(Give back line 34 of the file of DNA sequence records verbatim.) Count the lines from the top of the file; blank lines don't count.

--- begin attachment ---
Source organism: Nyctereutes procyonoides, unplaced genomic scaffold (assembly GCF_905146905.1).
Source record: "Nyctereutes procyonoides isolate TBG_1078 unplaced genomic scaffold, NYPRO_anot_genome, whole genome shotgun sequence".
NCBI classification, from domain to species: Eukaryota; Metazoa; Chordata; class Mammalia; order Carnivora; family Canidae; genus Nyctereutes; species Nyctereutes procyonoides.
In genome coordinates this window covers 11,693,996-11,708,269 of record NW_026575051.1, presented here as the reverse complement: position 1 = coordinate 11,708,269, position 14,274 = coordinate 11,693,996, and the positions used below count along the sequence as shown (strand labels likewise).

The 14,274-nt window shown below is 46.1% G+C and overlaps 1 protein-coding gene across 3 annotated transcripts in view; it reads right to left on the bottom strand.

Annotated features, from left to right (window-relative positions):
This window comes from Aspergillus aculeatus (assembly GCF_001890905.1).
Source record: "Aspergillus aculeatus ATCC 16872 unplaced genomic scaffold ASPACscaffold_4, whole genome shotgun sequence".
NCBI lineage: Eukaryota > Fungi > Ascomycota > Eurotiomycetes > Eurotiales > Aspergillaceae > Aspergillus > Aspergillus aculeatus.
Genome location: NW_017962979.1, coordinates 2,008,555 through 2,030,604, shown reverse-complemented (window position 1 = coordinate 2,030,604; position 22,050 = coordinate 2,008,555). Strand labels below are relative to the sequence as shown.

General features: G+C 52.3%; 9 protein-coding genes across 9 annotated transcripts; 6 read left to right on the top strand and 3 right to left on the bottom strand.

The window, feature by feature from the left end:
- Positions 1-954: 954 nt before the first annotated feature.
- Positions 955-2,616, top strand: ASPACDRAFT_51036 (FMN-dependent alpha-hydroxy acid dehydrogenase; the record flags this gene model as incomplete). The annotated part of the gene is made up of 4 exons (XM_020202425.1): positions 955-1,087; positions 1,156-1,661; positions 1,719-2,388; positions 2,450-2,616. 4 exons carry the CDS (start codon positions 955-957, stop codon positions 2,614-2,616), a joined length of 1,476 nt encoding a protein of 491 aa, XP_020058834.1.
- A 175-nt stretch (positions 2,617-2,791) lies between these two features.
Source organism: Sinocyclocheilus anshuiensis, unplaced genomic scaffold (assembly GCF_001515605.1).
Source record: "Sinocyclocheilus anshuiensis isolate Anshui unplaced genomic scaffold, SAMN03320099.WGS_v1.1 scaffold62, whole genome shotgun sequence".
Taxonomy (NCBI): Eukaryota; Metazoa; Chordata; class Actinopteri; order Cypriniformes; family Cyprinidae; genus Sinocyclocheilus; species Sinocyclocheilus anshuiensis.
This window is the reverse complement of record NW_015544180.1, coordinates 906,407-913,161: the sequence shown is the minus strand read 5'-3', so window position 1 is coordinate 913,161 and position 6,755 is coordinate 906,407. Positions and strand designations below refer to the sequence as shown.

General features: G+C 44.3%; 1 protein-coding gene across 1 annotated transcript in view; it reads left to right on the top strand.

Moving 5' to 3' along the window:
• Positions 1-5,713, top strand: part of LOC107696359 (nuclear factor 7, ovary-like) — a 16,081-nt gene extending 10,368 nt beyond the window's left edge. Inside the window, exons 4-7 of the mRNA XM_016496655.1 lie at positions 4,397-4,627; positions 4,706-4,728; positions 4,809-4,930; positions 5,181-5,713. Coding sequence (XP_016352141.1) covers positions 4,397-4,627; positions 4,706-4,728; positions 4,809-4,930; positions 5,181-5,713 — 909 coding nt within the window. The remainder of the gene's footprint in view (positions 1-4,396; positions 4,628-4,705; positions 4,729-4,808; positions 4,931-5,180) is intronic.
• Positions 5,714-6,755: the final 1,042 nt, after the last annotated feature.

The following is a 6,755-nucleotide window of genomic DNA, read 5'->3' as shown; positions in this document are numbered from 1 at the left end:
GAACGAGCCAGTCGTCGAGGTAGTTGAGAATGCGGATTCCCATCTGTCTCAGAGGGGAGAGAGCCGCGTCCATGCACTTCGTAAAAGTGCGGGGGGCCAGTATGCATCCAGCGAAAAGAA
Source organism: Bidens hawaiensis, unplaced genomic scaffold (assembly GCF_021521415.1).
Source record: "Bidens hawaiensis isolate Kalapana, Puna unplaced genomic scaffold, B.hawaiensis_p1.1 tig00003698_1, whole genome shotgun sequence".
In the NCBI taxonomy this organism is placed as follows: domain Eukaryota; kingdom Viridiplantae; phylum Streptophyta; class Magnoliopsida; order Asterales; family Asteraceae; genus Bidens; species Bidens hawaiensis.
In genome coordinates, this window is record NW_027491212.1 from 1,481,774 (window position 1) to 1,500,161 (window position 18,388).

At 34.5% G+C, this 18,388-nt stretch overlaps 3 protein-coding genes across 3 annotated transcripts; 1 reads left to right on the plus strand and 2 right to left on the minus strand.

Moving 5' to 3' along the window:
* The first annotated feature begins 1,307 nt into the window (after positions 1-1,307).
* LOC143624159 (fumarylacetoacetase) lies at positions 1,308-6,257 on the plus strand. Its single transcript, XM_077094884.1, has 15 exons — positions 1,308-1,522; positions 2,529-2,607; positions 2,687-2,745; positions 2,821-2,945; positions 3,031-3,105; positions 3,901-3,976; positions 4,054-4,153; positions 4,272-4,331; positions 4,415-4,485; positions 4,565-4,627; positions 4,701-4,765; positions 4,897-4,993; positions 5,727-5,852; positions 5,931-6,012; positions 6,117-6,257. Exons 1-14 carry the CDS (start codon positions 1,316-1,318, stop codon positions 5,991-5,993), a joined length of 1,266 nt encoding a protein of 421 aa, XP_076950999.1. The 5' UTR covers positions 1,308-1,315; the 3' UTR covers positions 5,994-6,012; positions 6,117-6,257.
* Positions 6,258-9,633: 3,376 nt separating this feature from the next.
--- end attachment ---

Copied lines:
* Positions 6,258-9,633: 3,376 nt separating this feature from the next.